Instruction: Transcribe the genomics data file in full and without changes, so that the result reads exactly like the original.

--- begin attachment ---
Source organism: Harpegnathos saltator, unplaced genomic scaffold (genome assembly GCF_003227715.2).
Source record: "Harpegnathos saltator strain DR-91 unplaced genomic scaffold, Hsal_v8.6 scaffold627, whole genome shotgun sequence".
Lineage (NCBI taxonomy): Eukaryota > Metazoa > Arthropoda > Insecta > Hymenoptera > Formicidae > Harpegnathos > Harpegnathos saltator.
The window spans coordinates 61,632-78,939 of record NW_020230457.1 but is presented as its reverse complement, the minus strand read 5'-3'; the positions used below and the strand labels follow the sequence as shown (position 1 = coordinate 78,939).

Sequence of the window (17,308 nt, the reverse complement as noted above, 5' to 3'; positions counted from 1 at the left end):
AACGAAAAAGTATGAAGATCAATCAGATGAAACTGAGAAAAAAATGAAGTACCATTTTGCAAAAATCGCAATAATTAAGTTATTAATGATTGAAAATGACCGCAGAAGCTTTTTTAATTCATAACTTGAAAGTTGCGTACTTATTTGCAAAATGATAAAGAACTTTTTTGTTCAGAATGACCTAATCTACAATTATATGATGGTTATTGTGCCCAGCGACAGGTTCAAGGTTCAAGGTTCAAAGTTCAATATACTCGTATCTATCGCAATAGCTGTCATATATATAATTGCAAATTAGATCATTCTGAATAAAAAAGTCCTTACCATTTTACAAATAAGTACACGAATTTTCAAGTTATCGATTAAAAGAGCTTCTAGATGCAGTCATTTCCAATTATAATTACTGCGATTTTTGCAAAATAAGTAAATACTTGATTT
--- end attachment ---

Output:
Source organism: Harpegnathos saltator, unplaced genomic scaffold (genome assembly GCF_003227715.2).
Source record: "Harpegnathos saltator strain DR-91 unplaced genomic scaffold, Hsal_v8.6 scaffold627, whole genome shotgun sequence".
Lineage (NCBI taxonomy): Eukaryota > Metazoa > Arthropoda > Insecta > Hymenoptera > Formicidae > Harpegnathos > Harpegnathos saltator.
The window spans coordinates 61,632-78,939 of record NW_020230457.1 but is presented as its reverse complement, the minus strand read 5'-3'; the positions used below and the strand labels follow the sequence as shown (position 1 = coordinate 78,939).

Sequence of the window (17,308 nt, the reverse complement as noted above, 5' to 3'; positions counted from 1 at the left end):
AACGAAAAAGTATGAAGATCAATCAGATGAAACTGAGAAAAAAATGAAGTACCATTTTGCAAAAATCGCAATAATTAAGTTATTAATGATTGAAAATGACCGCAGAAGCTTTTTTAATTCATAACTTGAAAGTTGCGTACTTATTTGCAAAATGATAAAGAACTTTTTTGTTCAGAATGACCTAATCTACAATTATATGATGGTTATTGTGCCCAGCGACAGGTTCAAGGTTCAAGGTTCAAAGTTCAATATACTCGTATCTATCGCAATAGCTGTCATATATATAATTGCAAATTAGATCATTCTGAATAAAAAAGTCCTTACCATTTTACAAATAAGTACACGAATTTTCAAGTTATCGATTAAAAGAGCTTCTAGATGCAGTCATTTCCAATTATAATTACTGCGATTTTTGCAAAATAAGTAAATACTTGATTT